OMG Yarn is supposed to be about putting myself into my work. Everything I knit, crochet, spin, design should leave me breathless and you saying “OMG” (hence, the name, right?).

 

How Pink Hats Led to OMG Yarn’s Revival

People who know me can tell you that I like to do things in a big way. I can’t just make a hat, I have to make 50 of them. Just ask Beth at The Big String. She and I spent a few weeks in pink

Pile of cat hats in various colors going off to a friend. Sizes from baby to Adult. Even a child/toddler version is in there too!

hat overload for the Women’s March on Washington. I have my own personal reasons for being dedicated to making hats for others who don’t knit or crochet. I think that we as women should build each other up and support each other, no matter what the struggle. The last count of hats sold between the two of us was over 100, not including our own family and friends who put in orders as well.

 

Why bring up this divisive topic? As I sat making hat after hat, the gears in my head started turning. This was what I wanted to do. Projects I could invest my soul in. Beth and I kept designing and re-designing these hats to make them quick and easy to churn out for the orders coming in. It led to designing a Groundhog Day hat for my parents’ Bed and Breakfast, because the pink hat design naturally makes cute little animal ears. From there, because my mom asked, I designed matching fingerless mitts. Then, I wanted different colors for hats and scarves. And the designs kept coming.

 

What’s next?

I’m a superhero, a mom, a fiber artist, and now a blogger. The goal is to basically live the fiber artist life in a big way. OMG Yarn will:

  • Keep the designs coming: All the accessories and clothing items I love to wear in the style I love. I prefer bohemian, shabby chic, somewhat modern, Soho, style with neutral tones highlighted with pops of color. The colors I like to add should be striking.
  • Keep the YARN coming: I am dedicated to all things fiber arts. So yes, I’ll still be dyeing yarn in limited quantities and listing them for sale on Etsy. I also have yarn from the shop that needs to go too, it’s taking up my entire craft studio right now.

    Sharky’s Rainbow Blanket is the first “Go Big or Go Home” project in the works. It features planned color pooling, so keep an eye out for some tips and tricks on how to do it.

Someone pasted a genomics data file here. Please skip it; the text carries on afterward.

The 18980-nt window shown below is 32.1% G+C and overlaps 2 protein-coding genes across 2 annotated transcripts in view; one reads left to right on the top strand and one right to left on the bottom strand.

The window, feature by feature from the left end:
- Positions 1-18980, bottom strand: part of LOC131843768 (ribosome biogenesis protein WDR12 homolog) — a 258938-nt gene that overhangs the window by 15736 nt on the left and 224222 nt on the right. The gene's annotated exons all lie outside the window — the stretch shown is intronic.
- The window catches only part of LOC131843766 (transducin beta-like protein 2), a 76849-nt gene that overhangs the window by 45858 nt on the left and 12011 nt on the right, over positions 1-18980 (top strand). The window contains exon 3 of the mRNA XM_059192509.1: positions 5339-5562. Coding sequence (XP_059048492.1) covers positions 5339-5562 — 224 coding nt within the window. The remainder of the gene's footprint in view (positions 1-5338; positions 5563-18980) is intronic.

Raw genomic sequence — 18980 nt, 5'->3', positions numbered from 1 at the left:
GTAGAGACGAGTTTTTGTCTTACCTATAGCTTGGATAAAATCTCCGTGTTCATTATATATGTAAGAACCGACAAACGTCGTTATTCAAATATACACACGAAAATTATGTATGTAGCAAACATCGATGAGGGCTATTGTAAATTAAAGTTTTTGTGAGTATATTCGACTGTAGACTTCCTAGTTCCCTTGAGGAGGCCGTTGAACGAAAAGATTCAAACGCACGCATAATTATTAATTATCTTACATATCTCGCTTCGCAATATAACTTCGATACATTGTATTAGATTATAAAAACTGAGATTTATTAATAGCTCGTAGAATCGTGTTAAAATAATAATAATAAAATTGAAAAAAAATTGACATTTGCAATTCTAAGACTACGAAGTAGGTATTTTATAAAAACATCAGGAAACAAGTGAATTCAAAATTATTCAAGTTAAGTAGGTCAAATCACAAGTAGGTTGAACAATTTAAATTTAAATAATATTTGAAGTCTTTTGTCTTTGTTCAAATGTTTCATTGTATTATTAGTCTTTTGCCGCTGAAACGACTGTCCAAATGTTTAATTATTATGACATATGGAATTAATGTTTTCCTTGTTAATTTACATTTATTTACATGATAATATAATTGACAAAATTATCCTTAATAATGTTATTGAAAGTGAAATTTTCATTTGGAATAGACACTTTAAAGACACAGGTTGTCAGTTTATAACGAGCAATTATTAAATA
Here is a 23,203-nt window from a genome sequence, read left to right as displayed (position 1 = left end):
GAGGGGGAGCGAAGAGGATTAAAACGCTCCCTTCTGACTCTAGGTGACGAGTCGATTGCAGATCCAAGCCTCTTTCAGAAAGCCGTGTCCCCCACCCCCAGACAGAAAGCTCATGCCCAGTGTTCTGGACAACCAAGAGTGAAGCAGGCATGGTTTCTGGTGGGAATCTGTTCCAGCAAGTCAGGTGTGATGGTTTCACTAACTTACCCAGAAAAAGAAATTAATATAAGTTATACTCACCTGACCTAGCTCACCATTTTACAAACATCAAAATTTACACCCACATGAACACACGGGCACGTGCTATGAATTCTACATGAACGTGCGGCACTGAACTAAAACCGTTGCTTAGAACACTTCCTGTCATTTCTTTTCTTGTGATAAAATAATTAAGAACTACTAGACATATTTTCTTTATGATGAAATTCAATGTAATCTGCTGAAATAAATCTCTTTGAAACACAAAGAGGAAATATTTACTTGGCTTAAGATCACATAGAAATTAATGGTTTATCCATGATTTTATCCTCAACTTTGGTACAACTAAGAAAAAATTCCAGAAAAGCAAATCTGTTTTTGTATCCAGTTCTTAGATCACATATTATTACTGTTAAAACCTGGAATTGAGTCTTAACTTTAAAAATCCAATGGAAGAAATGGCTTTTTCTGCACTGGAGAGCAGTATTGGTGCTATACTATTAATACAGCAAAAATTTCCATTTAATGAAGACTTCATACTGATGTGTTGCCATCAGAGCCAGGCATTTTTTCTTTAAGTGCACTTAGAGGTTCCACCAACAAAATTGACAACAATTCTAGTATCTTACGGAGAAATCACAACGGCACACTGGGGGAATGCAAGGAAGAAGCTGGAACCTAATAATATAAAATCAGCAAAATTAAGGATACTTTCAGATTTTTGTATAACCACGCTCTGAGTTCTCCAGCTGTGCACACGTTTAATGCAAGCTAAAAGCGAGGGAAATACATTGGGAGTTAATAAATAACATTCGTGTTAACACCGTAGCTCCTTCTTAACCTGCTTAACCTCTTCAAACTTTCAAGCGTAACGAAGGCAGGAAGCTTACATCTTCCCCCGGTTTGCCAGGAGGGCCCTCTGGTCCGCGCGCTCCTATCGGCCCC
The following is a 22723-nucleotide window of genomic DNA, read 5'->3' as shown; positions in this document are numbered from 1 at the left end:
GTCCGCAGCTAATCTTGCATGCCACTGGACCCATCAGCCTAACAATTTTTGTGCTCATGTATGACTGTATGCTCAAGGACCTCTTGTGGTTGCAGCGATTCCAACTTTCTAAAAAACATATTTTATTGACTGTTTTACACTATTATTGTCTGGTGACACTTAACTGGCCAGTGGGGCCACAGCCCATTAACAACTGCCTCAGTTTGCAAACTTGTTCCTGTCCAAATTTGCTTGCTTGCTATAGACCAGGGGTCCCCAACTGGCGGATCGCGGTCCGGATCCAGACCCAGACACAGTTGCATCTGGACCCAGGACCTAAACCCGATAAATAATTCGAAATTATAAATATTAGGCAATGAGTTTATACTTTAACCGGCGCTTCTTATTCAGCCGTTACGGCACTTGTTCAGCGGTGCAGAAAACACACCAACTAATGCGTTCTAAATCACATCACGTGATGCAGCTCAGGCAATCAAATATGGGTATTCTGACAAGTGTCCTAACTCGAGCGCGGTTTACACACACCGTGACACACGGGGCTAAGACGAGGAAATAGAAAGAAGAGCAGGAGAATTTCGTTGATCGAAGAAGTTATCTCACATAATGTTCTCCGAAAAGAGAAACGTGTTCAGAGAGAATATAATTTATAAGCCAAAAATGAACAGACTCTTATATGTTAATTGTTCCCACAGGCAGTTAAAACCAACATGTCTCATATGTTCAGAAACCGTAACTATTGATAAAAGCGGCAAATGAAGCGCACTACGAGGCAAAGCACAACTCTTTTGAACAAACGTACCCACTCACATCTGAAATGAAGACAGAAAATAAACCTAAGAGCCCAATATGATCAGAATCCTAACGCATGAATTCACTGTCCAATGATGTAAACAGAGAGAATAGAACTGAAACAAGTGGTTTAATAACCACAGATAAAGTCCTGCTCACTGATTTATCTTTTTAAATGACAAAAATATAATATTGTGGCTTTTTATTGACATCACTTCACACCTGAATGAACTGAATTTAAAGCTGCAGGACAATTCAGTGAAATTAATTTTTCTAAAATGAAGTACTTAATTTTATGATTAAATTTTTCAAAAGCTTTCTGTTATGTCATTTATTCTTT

• “Go big or Go Home” projects: I keep saying that, right? Well, it either means that these projects are going to be simple but larger-scale, bring great joy to me, or something that I personally would want to wear and never take off. If I’m going to make something using planned color-pooling, it’s going to be larger than life. These may feature OMG hand dyed yarn, they may not.
  • Teach some knit and crochet techniques we all could use: Obviously, I want to keep some of the finer aspects of yarn shop life and teach people how to do basic, intermediate, and advanced fiber arts techniques that can be used in every day projects. I will be designing accessories and things you can wear, but learn something in the process. Again, if I’m working on a planned color-pooling project, you’d like to know how to do that and be successful at that first, right? (Hint: There’s going to be some planned pooling coming up in the near future)
  • Mom Life and Behind the scenes: I always love to share some behind the scenes action. In other words, how I make the work from home life happen for my family. Time management is a big one, obviously, but other little life hacks.
  • Other services: I’m also working on ways that I can help other fiber artists and entrepreneurs run successful businesses as well. I’ll soon be offering personal services like technical editing and business development (marketing, social media help, business and marketing plans, etc). I have a lot of knowledge and experience to offer, and I’m not selfish. I like to see others succeed.

Eventually, I hope to monetize the blog here as well, but that won’t happen until later.